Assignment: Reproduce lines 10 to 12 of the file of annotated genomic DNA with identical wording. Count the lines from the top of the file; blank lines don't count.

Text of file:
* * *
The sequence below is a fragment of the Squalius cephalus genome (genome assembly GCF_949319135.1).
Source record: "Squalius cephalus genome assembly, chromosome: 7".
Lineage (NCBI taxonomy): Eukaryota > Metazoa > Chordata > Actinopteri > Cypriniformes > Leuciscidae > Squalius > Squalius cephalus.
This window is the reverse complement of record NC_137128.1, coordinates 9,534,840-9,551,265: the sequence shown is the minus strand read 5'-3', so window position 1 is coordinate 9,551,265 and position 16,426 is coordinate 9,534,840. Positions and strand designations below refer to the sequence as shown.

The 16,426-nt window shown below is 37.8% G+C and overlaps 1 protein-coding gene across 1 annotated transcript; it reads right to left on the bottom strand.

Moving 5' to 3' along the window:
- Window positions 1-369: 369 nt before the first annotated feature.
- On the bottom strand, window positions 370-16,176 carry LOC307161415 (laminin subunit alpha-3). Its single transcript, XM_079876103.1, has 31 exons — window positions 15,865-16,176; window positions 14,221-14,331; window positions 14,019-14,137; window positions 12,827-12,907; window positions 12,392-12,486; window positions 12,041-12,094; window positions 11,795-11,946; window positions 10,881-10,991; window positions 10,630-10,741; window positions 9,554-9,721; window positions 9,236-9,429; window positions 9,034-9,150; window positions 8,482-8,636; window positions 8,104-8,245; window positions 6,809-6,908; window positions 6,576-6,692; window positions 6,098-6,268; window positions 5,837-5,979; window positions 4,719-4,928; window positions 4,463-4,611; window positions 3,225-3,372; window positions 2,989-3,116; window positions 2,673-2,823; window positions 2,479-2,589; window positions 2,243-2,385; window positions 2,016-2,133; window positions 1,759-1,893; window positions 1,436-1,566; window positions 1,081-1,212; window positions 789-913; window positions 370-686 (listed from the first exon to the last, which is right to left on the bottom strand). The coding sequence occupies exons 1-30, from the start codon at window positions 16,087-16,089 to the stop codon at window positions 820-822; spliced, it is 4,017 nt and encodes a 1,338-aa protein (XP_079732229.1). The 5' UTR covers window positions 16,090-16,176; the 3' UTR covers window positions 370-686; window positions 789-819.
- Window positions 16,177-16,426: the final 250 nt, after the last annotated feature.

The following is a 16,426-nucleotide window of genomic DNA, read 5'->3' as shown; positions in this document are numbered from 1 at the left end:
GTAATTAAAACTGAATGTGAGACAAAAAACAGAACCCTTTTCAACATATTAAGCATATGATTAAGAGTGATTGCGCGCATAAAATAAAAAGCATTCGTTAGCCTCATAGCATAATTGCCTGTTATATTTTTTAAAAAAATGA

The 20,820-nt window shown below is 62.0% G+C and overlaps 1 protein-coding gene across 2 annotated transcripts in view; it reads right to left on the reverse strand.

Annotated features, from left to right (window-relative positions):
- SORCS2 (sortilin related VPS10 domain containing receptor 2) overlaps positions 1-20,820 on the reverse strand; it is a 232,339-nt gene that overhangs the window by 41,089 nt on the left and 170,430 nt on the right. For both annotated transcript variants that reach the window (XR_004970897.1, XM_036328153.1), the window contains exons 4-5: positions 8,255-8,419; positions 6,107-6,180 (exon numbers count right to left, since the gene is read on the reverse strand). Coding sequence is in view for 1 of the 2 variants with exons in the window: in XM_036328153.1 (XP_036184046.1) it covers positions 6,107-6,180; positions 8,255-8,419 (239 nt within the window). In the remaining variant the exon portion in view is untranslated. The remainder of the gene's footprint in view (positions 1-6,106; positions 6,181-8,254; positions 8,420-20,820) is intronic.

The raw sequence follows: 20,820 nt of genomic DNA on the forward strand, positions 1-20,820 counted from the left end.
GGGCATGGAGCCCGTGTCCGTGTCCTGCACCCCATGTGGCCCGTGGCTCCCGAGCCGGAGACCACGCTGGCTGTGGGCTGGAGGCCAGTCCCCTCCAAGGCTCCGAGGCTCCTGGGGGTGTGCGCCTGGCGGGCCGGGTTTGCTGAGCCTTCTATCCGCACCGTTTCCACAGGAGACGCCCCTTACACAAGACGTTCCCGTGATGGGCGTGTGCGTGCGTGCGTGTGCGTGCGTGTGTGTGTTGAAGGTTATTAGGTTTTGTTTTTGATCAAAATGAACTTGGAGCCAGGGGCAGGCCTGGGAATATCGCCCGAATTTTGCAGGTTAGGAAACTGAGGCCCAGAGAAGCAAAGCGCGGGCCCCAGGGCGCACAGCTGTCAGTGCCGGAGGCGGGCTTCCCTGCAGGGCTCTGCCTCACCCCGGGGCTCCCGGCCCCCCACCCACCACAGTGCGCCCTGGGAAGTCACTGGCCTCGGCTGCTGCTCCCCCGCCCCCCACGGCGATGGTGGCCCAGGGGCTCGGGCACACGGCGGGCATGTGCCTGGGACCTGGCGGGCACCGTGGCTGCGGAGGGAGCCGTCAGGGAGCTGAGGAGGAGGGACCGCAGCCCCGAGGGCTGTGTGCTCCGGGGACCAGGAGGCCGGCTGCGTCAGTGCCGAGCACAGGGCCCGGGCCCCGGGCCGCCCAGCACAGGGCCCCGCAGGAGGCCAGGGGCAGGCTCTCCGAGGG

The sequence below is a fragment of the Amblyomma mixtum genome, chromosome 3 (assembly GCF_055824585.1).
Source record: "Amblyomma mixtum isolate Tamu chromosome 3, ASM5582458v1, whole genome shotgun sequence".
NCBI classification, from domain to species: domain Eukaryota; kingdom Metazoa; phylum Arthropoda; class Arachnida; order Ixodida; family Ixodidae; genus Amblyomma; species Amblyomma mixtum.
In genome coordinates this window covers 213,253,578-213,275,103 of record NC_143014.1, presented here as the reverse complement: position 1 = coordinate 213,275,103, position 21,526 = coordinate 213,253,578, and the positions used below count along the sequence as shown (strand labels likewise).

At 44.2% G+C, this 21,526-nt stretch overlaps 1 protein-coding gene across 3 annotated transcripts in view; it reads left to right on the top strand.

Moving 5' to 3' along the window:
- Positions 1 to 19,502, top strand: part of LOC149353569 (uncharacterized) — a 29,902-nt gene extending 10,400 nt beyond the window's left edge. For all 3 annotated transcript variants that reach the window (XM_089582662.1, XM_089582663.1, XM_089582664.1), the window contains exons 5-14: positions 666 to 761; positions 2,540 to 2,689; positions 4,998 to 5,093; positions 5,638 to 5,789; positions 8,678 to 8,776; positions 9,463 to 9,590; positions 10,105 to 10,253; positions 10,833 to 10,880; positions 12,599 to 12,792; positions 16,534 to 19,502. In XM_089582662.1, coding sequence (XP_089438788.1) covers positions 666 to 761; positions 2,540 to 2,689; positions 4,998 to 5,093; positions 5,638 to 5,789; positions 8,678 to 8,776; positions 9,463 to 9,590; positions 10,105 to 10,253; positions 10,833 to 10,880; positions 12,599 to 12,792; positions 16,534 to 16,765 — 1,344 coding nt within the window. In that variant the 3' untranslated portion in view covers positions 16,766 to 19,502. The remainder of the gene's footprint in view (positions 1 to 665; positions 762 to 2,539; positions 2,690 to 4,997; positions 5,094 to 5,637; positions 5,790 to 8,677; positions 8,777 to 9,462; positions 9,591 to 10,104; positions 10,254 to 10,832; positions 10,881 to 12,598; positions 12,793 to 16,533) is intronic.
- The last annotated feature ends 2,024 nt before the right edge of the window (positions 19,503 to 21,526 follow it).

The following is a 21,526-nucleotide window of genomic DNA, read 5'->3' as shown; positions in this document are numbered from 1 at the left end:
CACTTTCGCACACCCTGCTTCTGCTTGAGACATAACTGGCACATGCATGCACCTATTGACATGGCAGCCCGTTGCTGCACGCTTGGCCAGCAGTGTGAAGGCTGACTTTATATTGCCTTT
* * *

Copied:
The following is a 16,426-nucleotide window of genomic DNA, read 5'->3' as shown; positions in this document are numbered from 1 at the left end:
GTAATTAAAACTGAATGTGAGACAAAAAACAGAACCCTTTTCAACATATTAAGCATATGATTAAGAGTGATTGCGCGCATAAAATAAAAAGCATTCGTTAGCCTCATAGCATAATTGCCTGTTATATTTTTTAAAAAAATGA

The 20,820-nt window shown below is 62.0% G+C and overlaps 1 protein-coding gene across 2 annotated transcripts in view; it reads right to left on the reverse strand.